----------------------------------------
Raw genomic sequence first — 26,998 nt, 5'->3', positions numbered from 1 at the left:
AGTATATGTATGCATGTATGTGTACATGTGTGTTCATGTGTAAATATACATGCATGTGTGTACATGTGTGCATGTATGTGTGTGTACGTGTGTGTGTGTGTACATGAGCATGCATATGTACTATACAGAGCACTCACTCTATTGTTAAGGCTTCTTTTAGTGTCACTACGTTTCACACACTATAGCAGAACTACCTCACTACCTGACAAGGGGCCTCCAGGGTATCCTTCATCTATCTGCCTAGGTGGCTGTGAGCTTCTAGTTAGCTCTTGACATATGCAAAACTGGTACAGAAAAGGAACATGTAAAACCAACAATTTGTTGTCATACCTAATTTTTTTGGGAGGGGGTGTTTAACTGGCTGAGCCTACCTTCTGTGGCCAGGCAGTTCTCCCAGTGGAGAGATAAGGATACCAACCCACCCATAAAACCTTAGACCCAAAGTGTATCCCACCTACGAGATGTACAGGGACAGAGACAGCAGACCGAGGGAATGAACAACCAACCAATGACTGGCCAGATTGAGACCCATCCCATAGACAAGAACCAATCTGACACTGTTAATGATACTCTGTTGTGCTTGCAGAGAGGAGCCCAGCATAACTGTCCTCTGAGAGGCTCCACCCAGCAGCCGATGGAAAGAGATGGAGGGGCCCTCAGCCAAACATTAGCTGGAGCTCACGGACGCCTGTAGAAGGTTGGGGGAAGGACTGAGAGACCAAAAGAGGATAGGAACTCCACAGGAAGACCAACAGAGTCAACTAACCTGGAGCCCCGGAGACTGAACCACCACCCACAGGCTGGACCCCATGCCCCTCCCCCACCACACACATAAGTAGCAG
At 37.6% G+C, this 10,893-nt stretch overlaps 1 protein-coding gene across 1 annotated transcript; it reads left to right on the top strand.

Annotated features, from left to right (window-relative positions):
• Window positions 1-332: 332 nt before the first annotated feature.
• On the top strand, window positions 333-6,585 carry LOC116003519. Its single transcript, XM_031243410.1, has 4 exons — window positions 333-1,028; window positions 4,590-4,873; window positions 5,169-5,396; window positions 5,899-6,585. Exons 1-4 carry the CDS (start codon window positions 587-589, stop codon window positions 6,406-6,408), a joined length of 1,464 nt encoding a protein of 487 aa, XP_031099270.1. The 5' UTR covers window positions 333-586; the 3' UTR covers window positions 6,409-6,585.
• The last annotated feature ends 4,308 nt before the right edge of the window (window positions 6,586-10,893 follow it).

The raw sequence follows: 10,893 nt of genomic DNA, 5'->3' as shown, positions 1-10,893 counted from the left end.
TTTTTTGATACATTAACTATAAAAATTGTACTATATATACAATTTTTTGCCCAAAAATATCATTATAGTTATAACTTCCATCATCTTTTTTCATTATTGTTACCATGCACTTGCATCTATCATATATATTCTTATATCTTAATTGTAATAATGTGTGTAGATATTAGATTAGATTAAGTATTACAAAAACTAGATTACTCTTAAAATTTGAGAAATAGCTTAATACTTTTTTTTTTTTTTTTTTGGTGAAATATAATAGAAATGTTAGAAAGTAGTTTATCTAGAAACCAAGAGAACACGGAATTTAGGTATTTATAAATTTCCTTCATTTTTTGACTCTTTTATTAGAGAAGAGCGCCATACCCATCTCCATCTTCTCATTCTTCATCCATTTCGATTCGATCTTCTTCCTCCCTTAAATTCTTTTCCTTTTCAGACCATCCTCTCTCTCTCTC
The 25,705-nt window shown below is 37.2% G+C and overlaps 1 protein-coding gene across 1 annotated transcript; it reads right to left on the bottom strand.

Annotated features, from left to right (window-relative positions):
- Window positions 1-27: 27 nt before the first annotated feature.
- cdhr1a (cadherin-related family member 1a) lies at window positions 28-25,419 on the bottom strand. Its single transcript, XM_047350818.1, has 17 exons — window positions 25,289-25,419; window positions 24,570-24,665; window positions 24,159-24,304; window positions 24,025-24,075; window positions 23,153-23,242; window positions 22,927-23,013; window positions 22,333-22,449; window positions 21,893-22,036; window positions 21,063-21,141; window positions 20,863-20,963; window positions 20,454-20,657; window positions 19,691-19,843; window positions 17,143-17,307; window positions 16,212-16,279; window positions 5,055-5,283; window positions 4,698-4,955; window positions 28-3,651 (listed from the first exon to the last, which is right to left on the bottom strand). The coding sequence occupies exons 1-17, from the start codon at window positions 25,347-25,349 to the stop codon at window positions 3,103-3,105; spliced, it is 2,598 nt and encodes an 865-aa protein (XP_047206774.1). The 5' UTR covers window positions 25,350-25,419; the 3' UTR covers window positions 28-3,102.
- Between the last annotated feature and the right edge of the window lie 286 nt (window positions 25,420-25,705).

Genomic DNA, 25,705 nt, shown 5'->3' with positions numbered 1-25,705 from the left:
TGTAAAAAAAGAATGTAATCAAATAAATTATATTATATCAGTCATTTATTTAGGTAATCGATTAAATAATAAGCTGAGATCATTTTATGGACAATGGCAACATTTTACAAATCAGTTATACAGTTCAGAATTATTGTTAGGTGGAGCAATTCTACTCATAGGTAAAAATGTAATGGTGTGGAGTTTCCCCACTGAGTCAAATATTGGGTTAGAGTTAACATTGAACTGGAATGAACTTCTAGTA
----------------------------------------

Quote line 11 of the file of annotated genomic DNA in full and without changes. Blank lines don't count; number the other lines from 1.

Annotated features, from left to right (window-relative positions):